Old 08-29-2021, 03:28 AM
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Very nice mango variety ------ Mangifera indica 'Manila'

The taste of that type is very nice, and also maybe quite unique, that distinguishes it from the more stubby heart-shaped mangoes.

While different flavour than the famous Bowen Special mango ----- or now called Kensington Pride (to make it for better marketing - maybe) ----- these two types of mango are my favourites.
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  #44  
Old 09-04-2021, 10:47 AM
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Quote:
Originally Posted by Cymbaline View Post
Just curious about what other plants you are into . Any favorites besides orchids? Would love pictures. I have always loved plants so I'm always interested.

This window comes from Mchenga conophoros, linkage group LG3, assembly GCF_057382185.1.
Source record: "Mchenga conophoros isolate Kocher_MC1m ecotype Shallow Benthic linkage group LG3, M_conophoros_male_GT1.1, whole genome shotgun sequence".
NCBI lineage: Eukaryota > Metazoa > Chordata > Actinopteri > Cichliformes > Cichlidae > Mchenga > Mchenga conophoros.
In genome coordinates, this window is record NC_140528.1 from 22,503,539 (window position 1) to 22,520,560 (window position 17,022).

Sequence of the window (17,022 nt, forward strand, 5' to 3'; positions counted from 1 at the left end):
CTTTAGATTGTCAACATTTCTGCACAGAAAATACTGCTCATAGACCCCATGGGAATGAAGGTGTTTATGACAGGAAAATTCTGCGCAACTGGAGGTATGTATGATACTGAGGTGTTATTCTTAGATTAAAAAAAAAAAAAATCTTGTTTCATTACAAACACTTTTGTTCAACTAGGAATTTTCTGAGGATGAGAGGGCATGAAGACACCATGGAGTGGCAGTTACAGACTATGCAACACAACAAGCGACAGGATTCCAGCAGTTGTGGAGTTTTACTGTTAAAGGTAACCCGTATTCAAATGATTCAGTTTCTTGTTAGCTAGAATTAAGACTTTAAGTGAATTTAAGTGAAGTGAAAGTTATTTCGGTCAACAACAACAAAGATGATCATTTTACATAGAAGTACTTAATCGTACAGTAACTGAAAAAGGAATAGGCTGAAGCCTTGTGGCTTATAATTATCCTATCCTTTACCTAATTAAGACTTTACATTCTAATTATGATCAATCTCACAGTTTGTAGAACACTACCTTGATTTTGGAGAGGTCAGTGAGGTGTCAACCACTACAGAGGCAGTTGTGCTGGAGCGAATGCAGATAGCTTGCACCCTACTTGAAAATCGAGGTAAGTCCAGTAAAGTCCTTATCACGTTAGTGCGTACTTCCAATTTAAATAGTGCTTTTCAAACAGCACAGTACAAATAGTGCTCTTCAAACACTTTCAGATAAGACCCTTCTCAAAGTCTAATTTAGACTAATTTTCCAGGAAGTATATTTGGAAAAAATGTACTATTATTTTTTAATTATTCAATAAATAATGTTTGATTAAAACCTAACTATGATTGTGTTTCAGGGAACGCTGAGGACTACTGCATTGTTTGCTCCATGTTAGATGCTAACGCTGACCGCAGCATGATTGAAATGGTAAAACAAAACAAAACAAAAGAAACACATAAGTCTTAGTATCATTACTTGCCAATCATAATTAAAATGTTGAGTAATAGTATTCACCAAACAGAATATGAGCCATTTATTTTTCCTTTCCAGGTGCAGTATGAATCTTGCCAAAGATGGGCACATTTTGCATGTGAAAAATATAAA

I love carnivores ( recently got into them in like end of 2018 ) , and always on the look out for interesting ones. Also who doesn't like the fact that they eat nasty fungus gnats ?

My pings do well in the same environment as my Orchids so win win .
Are you getting your carnivores from Drew (Carnivero)?
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  #45  
Old 09-04-2021, 06:47 PM
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The new addition...Nepenthes. We needed a plant to catch the flies and yellow jackets. It seems to be feeding well as it always has something in the murky depths. I had to bring them inside and the fly that was in our house seems to have vanished. Already looking into humidifiers to keep it happy this winter....
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  #46  
Old 09-06-2021, 11:34 AM